Bonnie Wheeler (Southern Methodist University, Dallas) writing in in Speculum, Volume 88, No. 2 (April 2013) highlighted Turner’s achievement in incorporating new material in this biography which “lifts Turner’s Plantagenet chapters to real distinction” and concludes that “Turner’s book will doubtless remain the most historically reliable book in the field.” She adds, “Turner’s work is a splendid example of his deep erudition and judicious reading." Wheeler, though, finds a contradiction in Turner’s aim of rejecting templates to portray Eleanor in favour of reliance on surviving documents, yet is part of the biography he 'relies on “the “may“, “perhaps“, and “doubtless“ school of causality’ requiring judgement over methodology."
Companion Book Number: 1
Since this book was published a new study of the historiography around Eleanor has been released by Bloomsbury. ‘Inventing Eleanor: the Medieval and Post-Medieval Image of Eleanor of Aquitaine’ by Michael R. Evans (lecturer at Central Michigan University) examines the myths and iconography preventing us from knowing the real person. It was published in 2014. by Elena Woodacre (Winchester University) is a lengthy explanation of the book which puts Ralph V. Turner’s book into perspective. It is shown to stand well above prior efforts at biographies of Eleanor.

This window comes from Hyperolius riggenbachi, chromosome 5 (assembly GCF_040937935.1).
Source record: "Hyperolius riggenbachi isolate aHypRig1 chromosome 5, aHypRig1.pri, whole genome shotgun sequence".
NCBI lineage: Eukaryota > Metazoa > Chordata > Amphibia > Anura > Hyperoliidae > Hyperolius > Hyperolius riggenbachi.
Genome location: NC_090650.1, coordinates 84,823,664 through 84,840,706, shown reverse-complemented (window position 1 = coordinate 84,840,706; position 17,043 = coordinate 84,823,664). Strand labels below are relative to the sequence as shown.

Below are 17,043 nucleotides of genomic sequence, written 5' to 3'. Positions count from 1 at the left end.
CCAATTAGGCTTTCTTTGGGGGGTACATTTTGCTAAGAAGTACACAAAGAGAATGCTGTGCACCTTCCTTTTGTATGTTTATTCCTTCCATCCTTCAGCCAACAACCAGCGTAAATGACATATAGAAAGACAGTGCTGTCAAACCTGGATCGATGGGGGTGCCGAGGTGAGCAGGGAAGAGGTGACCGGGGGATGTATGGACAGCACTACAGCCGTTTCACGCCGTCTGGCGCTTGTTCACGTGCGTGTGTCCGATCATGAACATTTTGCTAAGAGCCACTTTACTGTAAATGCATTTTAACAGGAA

Many other biographies of Eleanor exist, although most are now out of date, but two in particular remain popular, those by Amy Kelly and Marion Meade. Evans describes Amy Kelly’s 1950 biography as influenced by the “courtly love” aspect of Eleanor’s life, while she describes Marion Meade’s 1977 book as treating her as a ‘proto-feminist’. Both approaches, Woodacre says in summarising Evans’ book, continue to promote “...myth and legend over a realistic portrayal of the queen-duchess.”
Professor Turner’s book has been translated into French by and Sylvie Lucas. This French language version was published in 2011 by Paris-based publisher Fayard, part of the Hachette group of publishers. The book was later translated into German by Karl Heinz Siber and published by Munich-based publisher C.H. Beck in 2013 in paperback and 2016 in hardback titled 'Eleonore von Aquitanien: Königin des Mittelalters' (Eleanor of Aquitaine: Queen of the Middle Ages).
For those wondering how the publication of this title meshes with the main series - Eleanor of Aquitaine (2009) was published after George III (2006) and before Edward II (2010).
Cover: The cover of the Yale book has an image from 19th Century window from of Eleanor signing a charter - sans Louis.
The French edition from Fayard has an image from featuring the French King Louis VII (not overly tactful for a biography of Eleanor).
The cover of the German edition is from the miniatures of the Manesse song manuscript held by the .
| | | | | | | | |
Get a glimpse of Eleanor's town, Poitiers, in this tourist video uploaded to YouTube.
Eleanor of Aquitaine:
Queen of France, Queen of England
By Ralph V. Turner
Emeritus Professor of History, Florida State University
Book Editor: Heather McCallum